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Lisa Pomerantz is a graduate of Harvard University and Boston University Law School with more than 30 years of legal and dispute resolution experience. Lisa works primarily with entrepreneurs on commercial and corporate matters, and to resolve business and employment disputes amicably and cost-effectively. We recently sat down with Lisa to discuss her practice, how she found herself on her current career path, and the changes that she’s seeing in small and midsize law.
I am a Harvard University and Boston University Law grad. I worked as a litigator for a while, but didn’t like it. After working for 15 years as in-house counsel, I eventually launched my own practice, where I handle a lot of transactional and dispute resolution matters, and also do quite a bit of work as settlement counsel. I am an arbitrator and mediator for the American Arbitration Association® and am on the mediation panel of the Eastern District of New York.
Outside of those things, I also conduct workplace trainings and mediations, and teach negotiation and conflict resolution at Touro Law School on Long Island.
Consumers and small businesses now have access to legal information through official government agency websites as well as private services like LegalZoom®. Many lawyers are resistant to these developments but I think we need to embrace them. I am a firm believer that people should do what they can on their own and then seek the help of lawyers when they really need us to deliver value. When I teach, I encourage my students to recognize that these changes are happening, and to seek opportunities to provide value that aren’t going to be eliminated by technology. In fact, I will soon be going to Lithuania for a couple of weeks to teach the legal aspects of the workplace in the digital age.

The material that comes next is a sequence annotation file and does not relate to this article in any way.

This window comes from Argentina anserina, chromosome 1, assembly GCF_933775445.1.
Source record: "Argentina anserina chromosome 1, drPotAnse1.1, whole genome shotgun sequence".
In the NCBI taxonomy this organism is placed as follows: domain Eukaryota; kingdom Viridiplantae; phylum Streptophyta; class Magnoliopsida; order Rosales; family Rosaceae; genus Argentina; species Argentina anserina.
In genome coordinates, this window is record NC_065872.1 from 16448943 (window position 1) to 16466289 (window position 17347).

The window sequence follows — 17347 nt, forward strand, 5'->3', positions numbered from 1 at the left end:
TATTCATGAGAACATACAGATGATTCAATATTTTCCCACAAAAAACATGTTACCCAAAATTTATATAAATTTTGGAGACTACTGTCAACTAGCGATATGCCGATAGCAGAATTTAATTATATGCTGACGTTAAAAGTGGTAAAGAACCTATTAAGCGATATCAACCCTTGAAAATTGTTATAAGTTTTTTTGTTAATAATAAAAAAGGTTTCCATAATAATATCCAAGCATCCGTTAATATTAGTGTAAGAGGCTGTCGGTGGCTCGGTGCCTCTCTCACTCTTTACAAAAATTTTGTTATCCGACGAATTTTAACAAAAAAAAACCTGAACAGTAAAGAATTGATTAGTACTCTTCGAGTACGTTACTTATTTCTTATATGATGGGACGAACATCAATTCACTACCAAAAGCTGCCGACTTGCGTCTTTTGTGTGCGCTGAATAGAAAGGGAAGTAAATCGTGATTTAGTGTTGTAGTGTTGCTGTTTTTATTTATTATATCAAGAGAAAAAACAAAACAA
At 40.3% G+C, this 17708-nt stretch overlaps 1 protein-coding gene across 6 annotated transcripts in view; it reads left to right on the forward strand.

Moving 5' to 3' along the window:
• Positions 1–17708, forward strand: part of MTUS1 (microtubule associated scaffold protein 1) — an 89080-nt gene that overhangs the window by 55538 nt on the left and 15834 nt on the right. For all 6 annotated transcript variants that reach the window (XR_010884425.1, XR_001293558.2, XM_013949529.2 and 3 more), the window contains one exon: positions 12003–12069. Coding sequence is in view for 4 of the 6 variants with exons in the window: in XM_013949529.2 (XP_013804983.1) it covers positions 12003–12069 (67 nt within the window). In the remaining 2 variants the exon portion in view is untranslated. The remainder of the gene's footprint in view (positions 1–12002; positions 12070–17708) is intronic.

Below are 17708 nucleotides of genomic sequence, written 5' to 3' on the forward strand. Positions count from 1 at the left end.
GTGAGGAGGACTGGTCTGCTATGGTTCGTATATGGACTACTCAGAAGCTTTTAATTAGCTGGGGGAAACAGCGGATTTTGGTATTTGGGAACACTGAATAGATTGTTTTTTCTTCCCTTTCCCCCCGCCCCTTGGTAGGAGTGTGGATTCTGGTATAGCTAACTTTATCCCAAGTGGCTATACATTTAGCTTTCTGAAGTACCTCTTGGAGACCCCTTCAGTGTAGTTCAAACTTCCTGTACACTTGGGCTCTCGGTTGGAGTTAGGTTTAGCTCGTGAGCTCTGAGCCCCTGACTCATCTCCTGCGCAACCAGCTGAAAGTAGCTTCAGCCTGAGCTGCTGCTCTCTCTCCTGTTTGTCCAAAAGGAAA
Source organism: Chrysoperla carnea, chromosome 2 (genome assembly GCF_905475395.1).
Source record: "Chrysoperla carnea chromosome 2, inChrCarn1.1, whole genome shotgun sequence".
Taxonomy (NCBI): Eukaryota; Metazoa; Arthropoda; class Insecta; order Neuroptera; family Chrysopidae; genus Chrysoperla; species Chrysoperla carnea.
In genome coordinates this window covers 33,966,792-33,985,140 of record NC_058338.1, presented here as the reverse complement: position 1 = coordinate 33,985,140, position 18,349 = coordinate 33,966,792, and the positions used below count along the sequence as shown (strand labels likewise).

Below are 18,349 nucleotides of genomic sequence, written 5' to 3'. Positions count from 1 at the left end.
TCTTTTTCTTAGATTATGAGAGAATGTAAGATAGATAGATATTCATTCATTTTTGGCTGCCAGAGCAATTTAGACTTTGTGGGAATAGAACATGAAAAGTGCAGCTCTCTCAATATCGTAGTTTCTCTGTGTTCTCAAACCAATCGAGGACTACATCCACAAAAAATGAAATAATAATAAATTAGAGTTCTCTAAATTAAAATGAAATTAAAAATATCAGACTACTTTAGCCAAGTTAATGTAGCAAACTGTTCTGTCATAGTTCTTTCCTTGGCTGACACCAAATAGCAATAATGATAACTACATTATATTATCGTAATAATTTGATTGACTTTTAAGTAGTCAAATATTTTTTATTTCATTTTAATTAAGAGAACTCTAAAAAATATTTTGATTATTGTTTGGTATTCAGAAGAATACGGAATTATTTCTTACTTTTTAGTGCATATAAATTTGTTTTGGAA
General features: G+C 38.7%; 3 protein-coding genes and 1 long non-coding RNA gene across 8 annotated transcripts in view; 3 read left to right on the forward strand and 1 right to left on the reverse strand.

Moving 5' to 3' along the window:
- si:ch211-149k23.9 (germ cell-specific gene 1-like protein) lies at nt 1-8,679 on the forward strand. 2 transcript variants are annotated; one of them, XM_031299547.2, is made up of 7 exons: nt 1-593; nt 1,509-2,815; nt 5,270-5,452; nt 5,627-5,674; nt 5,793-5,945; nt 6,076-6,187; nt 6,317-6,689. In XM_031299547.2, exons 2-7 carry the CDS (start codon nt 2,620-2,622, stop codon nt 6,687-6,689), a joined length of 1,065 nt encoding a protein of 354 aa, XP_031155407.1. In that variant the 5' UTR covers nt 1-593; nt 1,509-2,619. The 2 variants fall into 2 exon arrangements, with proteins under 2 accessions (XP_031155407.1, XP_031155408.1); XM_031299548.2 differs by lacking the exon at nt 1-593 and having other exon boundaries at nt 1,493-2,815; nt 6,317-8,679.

The digital landscape has also changed how people select attorneys: online reviews are huge, and it is not uncommon for clients to choose a lawyer solely based on what they read about you online. As a solo practitioner, the positive reviews I receive allow me to compete with much bigger firms.
In many ways, the legal industry has been struggling because it hasn’t been meeting clients’ needs for cost-effective legal services. The day-to-day legal work that firms rely on is changing, largely due to advances in technology. Smaller firms now have access to the same legal research tools that the big firms have and I embrace all of the available resources in my practice. The truth is that only lawyers who meet people’s needs will survive and thrive, and these tools level the playing field so that the best small firm lawyers can compete.
One thing that’s particularly challenging is when clients don’t come to you early enough. When this happens, you’re often trying to help them out of difficult situations, but the choices are limited. It is for this reason that I try to structure my fee arrangements in a way that encourages clients come to me with their problems early. Some firms charge a quarter-hour as minimum, but I charge one-tenth of an hour—and I also try to keep my rates reasonable. Structuring my business this way means that my clients aren’t afraid to call me right away, and they also pay their bills without arguing over each line item.
I try to give my clients as much autonomy as possible: I send out a monthly newsletter containing helpful legal tips, and generally try to give people information so that they can manage as much as they can on their own, but also so that they can recognize issues early and call me before things get ugly.
Many law students are interested in litigation—but keep in mind that people used to think dueling was a good idea to resolve conflict, too. The trend is toward resolving conflicts in a more collaborative and cost-effective way. It would be wise to keep this in mind as you choose which law school classes to take and what to specialize in.
It means helping my entrepreneurial clients be successful, and helping people resolve their problems in an amicable and cost-effective way.
Justice is blind.You don't have to be.
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